Madame Restell was a pseudonym that radiated European refinement and finesse for American patients, yet she was neither French nor American—she was born in 1812 in rural England as Ann Trow. Her early life was largely unrecorded, save for her migration—with her child and first husband, Henry Summers—to New York City in 1831. With a population of 200,000, New York was the largest city in the United States, evoking progress and modernity for many European immigrants. Initially working as a part-time seamstress, she helped to keep her family afloat, but when her husband died shortly after their move, Trow wrestled with the harsh realities of supporting a child as a single mother. She was compelled to find a decent income outside the factory system, marrying Charles Lohman in 1833 and eventually adopting a new identity. By 1839, she had become Madame Restell, in which role she set out to demystify reproductive health. Although she described herself as a female physician, Restell was not trained in medicine, though she claimed she had received midwifery training from her grandmother in Europe. Eventually, she provided contraceptives, abortions, boarding services, and sex education courses; delivered babies; and placed infants up for adoption. As Syrett notes, “Restell was in the business of bringing on miscarriages rather than of performing full terminations.”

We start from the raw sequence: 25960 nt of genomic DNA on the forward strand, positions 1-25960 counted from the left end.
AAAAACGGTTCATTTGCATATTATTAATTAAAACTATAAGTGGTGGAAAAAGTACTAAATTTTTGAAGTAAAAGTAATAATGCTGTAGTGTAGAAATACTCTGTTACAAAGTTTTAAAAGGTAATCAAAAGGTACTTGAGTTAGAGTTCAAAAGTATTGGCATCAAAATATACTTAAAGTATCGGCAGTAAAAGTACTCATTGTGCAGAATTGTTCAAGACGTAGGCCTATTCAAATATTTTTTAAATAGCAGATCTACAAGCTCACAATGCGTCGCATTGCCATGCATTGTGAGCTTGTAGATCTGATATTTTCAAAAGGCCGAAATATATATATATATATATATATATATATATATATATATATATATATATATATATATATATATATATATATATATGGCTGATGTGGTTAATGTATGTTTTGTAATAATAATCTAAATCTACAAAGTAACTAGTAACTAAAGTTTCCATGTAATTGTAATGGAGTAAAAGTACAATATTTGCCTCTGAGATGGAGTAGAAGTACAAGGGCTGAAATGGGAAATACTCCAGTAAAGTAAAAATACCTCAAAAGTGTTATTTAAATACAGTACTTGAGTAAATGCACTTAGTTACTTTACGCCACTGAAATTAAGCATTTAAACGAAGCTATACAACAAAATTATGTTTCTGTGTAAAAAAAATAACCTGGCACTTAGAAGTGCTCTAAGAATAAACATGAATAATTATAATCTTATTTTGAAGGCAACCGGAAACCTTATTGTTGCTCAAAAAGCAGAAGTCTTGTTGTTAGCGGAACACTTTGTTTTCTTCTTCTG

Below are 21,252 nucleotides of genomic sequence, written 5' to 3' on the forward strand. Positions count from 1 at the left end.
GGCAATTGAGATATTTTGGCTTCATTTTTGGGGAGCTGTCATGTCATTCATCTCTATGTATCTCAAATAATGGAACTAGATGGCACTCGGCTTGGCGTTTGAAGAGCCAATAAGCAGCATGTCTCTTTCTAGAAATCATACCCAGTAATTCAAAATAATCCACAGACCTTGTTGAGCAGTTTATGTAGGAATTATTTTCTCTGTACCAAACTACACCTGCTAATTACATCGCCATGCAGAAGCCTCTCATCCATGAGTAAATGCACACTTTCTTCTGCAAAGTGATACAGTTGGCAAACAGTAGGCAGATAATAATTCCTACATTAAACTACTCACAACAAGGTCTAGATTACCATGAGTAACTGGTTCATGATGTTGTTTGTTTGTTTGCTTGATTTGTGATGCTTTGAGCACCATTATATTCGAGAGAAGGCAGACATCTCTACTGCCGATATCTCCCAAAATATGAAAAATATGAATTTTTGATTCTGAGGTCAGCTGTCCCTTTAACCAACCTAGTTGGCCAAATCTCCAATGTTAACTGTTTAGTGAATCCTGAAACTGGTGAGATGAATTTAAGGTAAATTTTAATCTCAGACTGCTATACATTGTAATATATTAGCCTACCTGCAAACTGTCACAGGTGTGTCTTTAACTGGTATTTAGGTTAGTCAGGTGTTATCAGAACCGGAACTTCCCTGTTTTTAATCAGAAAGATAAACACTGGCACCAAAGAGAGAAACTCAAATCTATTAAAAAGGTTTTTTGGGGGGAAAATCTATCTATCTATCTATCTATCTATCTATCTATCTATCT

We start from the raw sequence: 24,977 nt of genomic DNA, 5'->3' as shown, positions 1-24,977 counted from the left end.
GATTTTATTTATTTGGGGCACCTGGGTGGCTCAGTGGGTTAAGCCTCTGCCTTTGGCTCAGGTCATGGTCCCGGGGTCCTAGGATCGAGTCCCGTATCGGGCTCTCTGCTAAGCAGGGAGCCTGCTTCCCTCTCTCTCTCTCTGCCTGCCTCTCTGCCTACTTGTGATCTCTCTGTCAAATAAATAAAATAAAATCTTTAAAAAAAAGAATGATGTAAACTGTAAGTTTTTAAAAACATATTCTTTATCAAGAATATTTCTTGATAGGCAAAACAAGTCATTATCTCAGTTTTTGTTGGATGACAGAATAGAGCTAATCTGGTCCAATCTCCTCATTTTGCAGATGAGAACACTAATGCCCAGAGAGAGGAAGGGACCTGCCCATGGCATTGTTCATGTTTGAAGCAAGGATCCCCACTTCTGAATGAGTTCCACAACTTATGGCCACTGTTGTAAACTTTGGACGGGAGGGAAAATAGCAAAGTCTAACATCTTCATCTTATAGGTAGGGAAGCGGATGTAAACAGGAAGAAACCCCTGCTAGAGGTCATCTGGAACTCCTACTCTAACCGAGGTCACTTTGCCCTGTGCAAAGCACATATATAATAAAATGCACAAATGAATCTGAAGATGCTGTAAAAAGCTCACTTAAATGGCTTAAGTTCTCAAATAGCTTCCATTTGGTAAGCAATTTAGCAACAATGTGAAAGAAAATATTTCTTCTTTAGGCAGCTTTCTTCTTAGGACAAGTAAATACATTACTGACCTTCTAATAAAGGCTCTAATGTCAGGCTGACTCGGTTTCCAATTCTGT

Given that one in every 100 women died while delivering a baby, and abortion was thus far less dangerous than childbirth, women of all backgrounds, single and married, poor and middle-class, took whatever measures they could to decide if and when they would become pregnant. They were willing to pay any expense, which could be as high as $1,000 for a surgical abortion provided by Restell. Her eventual purchase of a mansion on Fifth Avenue proved that many people sought her services, yet prosperity didn’t come without strife.